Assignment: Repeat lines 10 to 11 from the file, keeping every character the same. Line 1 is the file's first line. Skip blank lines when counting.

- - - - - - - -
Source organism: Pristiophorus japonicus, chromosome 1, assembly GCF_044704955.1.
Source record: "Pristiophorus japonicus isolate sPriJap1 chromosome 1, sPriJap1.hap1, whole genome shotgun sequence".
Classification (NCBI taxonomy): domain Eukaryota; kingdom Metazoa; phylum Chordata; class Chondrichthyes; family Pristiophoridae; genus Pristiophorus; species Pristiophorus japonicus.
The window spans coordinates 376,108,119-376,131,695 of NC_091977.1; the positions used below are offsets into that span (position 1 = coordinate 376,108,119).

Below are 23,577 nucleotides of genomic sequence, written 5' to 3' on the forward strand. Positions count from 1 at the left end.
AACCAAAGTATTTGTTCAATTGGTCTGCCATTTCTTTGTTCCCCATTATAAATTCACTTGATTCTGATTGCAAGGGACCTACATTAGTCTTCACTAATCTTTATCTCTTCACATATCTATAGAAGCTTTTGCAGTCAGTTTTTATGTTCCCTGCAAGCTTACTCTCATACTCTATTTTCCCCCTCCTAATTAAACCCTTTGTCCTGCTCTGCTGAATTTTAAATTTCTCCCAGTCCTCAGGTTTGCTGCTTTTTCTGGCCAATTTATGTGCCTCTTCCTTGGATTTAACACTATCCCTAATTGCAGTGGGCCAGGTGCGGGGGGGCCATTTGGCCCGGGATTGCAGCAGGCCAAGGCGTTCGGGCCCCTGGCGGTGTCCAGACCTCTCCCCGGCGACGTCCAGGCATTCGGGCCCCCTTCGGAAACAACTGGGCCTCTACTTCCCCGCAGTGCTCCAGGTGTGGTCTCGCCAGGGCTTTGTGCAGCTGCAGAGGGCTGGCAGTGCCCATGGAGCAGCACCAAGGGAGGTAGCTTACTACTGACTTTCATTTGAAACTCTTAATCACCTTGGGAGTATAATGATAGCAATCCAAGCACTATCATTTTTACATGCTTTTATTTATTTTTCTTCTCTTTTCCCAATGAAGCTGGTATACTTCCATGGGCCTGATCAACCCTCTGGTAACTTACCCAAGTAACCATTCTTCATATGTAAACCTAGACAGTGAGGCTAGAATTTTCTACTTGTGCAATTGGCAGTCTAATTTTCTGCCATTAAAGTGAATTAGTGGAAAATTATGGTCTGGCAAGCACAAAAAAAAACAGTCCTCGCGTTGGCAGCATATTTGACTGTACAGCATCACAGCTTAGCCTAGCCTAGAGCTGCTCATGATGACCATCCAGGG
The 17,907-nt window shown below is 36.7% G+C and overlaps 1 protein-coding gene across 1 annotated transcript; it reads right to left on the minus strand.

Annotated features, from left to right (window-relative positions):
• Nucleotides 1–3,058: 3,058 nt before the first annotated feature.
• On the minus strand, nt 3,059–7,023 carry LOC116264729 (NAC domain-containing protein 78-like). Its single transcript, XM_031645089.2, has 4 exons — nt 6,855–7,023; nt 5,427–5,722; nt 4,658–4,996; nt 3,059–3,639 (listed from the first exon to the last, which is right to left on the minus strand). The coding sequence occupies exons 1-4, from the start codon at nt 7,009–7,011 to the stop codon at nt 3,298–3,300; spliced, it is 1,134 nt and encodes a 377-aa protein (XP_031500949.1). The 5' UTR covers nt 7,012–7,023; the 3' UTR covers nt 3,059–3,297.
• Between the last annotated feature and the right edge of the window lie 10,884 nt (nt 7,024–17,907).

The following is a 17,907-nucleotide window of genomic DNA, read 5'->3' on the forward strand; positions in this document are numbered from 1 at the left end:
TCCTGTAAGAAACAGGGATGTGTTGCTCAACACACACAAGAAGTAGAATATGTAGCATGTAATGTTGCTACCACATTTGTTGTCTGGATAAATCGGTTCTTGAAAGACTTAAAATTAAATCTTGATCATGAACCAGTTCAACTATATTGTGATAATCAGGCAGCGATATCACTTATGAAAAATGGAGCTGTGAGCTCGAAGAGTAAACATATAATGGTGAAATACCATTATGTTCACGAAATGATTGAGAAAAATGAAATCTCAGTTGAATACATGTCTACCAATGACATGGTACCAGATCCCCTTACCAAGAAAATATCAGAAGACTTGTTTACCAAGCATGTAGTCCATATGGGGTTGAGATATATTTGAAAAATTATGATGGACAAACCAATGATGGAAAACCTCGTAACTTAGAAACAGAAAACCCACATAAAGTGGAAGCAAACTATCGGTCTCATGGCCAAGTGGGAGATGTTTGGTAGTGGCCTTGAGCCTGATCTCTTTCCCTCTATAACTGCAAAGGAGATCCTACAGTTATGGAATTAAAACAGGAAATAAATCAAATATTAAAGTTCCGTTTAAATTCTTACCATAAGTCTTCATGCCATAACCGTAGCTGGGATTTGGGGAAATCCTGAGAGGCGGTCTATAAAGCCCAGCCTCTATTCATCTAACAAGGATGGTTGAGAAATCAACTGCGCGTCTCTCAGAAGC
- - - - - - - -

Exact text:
• On the minus strand, nt 3,059–7,023 carry LOC116264729 (NAC domain-containing protein 78-like). Its single transcript, XM_031645089.2, has 4 exons — nt 6,855–7,023; nt 5,427–5,722; nt 4,658–4,996; nt 3,059–3,639 (listed from the first exon to the last, which is right to left on the minus strand). The coding sequence occupies exons 1-4, from the start codon at nt 7,009–7,011 to the stop codon at nt 3,298–3,300; spliced, it is 1,134 nt and encodes a 377-aa protein (XP_031500949.1). The 5' UTR covers nt 7,012–7,023; the 3' UTR covers nt 3,059–3,297.
• Between the last annotated feature and the right edge of the window lie 10,884 nt (nt 7,024–17,907).